# How to Use Variable Row Number as Cell Reference in Excel

As shown in the below screenshot, we want the sum of a couple of numbers. We can simply get the sum by summing the range (i.e., B5:B11). However, if we can’t insert B11 as cell reference then we use a random row number (i.e.C5). The INDIRECT, OFFSET, or INDEX function converts the C5 cell value 11 as B11 cell reference. The overall conversion becomes B(C5)=B11.

## How to Use Variable Row Number as Cell Reference in Excel: 4 Easy Ways

Our dataset contains Serial Number as row number and other columns as shown in the following picture. We want the sum of Total Price using variable row number as a cell reference.

### Method 1 – The INDIRECT Function to Enable a Variable Row Number as a Cell Reference

The INDIRECT function returns a cell reference taking the text as arguments. The syntax of the INDIRECT function is

`=INDIRECT (ref_text, [a1])`

ref_text; reference in a text string

[a1]; boolean indication of cell A1. TRUE (by default) = cell A1 style. [optional]

Steps:

• Paste the following formula in the respective cell (i.e., F16).
`=SUM(F5:INDIRECT("F"&B15+4))`

The SUM function formula simply sums the range (i.e., F5:F15). But first, the INDIRECT function takes the B15 cell value (i.e.,11) then adds 4 to make it 15. At last, INDIRECT passes it as F15 to the formula. As a result, F(B15) becomes F(11+4)=F15

• Press Enter.

### Method 2 – Insert a Variable Row Number as a Cell Reference Using OFFSET

Similar to the INDIRECT function, the Excel OFFSET function also returns cell reference. The syntax of the OFFSET function is

`=OFFSET (reference, rows, cols, [height], [width])`

reference; starting cell from where the row and column number will be counted

rows; number of rows below the reference.

cols; number of columns right to the reference.

height; number of the rows in the returned reference. [optional]

width; number of columns in the returned reference. [optional]

Steps:

• Use the below formula in the cell F16.
`= SUM(F5:OFFSET(F5, B15-1,0,1,1))`

In the above formula, the OFFSET function takes F5 as a cell reference, B15-1 (i.e., 11-1=10) as variable rows, 0 as cols, 1 as height and width. By changing the B15 or B15-1 you can insert any number as the cell reference.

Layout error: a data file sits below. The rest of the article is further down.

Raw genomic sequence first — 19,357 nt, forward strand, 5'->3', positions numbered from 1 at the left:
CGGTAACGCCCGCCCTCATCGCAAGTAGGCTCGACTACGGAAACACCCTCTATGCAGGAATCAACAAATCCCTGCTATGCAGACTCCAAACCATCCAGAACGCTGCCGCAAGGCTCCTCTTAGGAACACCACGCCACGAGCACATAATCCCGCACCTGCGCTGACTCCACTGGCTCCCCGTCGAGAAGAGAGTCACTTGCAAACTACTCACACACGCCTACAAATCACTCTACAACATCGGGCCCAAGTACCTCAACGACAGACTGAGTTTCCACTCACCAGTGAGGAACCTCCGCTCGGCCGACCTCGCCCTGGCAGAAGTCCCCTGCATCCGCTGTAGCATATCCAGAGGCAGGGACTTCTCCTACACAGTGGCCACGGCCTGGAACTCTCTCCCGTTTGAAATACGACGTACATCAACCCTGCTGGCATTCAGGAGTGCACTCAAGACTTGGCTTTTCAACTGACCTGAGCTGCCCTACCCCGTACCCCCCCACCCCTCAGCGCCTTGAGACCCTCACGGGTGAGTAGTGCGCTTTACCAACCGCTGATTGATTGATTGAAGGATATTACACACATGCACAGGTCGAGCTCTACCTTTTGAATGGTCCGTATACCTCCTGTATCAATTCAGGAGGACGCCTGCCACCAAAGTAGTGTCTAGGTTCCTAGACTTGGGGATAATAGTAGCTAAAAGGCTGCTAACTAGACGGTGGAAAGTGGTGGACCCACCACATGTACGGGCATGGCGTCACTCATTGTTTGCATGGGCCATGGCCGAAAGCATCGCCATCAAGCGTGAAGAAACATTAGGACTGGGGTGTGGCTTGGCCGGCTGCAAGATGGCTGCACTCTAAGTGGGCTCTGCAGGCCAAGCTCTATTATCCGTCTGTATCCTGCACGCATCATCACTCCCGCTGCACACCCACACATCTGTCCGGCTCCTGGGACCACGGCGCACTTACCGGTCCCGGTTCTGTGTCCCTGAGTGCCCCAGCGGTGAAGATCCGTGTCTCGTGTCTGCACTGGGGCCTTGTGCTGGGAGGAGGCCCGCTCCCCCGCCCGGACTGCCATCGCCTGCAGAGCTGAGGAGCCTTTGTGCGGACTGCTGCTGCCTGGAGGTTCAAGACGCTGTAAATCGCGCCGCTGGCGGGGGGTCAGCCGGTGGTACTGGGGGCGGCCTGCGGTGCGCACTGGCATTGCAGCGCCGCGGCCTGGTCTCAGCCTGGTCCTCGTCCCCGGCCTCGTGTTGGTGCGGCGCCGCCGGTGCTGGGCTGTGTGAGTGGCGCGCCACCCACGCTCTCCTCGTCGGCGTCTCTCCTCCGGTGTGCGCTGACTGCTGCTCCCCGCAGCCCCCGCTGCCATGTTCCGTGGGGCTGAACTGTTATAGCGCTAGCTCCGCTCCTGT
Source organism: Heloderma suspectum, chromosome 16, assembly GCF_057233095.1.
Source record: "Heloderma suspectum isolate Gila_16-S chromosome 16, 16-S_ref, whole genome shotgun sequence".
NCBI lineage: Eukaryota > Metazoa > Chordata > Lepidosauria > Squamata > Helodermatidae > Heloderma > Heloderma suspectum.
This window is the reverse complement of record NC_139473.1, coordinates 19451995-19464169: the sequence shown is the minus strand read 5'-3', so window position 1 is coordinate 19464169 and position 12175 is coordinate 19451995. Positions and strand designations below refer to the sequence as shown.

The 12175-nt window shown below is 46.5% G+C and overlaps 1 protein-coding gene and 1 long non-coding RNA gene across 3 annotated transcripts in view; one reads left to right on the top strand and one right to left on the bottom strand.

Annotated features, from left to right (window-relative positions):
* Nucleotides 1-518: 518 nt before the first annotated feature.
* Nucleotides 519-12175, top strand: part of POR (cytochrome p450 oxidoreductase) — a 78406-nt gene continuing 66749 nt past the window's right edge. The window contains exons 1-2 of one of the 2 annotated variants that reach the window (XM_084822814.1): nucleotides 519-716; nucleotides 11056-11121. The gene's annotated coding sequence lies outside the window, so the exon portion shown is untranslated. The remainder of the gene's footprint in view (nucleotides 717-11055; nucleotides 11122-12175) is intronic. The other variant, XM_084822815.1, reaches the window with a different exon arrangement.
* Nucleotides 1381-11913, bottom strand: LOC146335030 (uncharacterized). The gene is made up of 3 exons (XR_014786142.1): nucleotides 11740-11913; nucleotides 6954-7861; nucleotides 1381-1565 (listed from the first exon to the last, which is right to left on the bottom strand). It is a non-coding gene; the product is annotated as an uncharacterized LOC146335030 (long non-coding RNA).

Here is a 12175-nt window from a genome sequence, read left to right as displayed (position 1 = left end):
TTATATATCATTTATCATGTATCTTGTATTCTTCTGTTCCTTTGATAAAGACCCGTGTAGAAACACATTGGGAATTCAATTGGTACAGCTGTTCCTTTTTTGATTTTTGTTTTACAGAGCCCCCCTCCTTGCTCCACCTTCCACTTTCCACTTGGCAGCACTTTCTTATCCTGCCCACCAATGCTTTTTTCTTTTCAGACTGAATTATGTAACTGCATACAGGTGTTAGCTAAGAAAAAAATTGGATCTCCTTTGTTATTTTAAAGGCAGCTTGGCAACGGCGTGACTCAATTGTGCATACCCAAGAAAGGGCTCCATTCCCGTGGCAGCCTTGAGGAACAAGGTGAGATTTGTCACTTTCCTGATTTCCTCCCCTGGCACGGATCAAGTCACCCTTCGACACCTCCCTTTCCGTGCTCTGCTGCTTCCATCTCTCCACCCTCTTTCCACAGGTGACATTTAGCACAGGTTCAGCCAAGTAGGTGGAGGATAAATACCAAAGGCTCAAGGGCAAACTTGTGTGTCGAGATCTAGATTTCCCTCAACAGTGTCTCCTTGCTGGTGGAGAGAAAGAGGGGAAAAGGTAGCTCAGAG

• Hit Enter to display the total sum.

### Method 3 – INDEX Function to Use a Variable Row Number

The INDEX function results in values of the assigned location. The syntax of the INDEX function is

`=INDEX (array, row_num, [col_num], [area_num])`

array; range or array.

row_num; row number in the range or array.

col_num; column number in the range or array. [optional]

area_num; range used in the reference. [optional]

Steps:

• Use the following formula in any blank cell (i.e., F16)
`=SUM(F5:INDEX(F:F,B15+4))`

The INDEX function considers the F (i.e., F:F) column as an array, B15+4= 15 as the row_num. Other arguments are optional so it’s not necessary to use them. The INDEX(F:F,B15+4) portion in the formula returns \$35.4 (i.e., F15 cell value). Changing B15 or B15+4 results in variable row numbers in the formula.

• Use the Enter key to get the result.

### Method 4 – VBA Macro to Take a Variable Row Number as a Cell Reference

Suppose we want to highlight specific rows (i.e., C5:D15) as shown in the following image in bold.

Steps:

• Press Alt + F11 to open the Microsoft Visual Basic window.
• Select Insert (from the Toolbar) and click on Module.

• Paste the following macro in the Module.
``````Sub Row_variable()
Dim R_num As Integer
R_num = InputBox("Provide Preferred Row Number")
Sheets("VBA").Range(Cells(R_num, 3), Cells((R_num + 10), 4)).Select
Selection.Font.Bold = True
End Sub``````

The macro code takes a row number using a VBA Input Box then highlights the first 10 rows. The highlight is done using VBA Selection.Font.Bold property.Sheets.Range statement assigns a specific sheet and range. Also, it defines the range using the VBA CELL property.

• Use the F5 key to run the macro.
• The macro displays an input box and asks to enter a row number.
• Enter the row number (i.e., 5) and click on OK.

• Clicking OK takes you to the Module window.
• You see the assigned range (i.e., C5:D15) gets highlighted in Bold.

## Related Articles

<< Go Back to Cell Reference in ExcelExcel Formulas | Learn Excel

Get FREE Advanced Excel Exercises with Solutions!
Maruf Islam

MARUF ISLAM is an excellent marine engineer who loves working with Excel and diving into VBA programming. For him, programming is like a superhero tool that saves time when dealing with data, files, and the internet. His skills go beyond the basics, including ABACUS, AutoCAD, Rhinoceros, Maxsurf, and Hydromax. He got his B.Sc in Naval Architecture & Marine Engineering from BUET, and now he's switched gears, working as a content developer. In this role, he creates techy content... Read Full Bio

We will be happy to hear your thoughts

Advanced Excel Exercises with Solutions PDF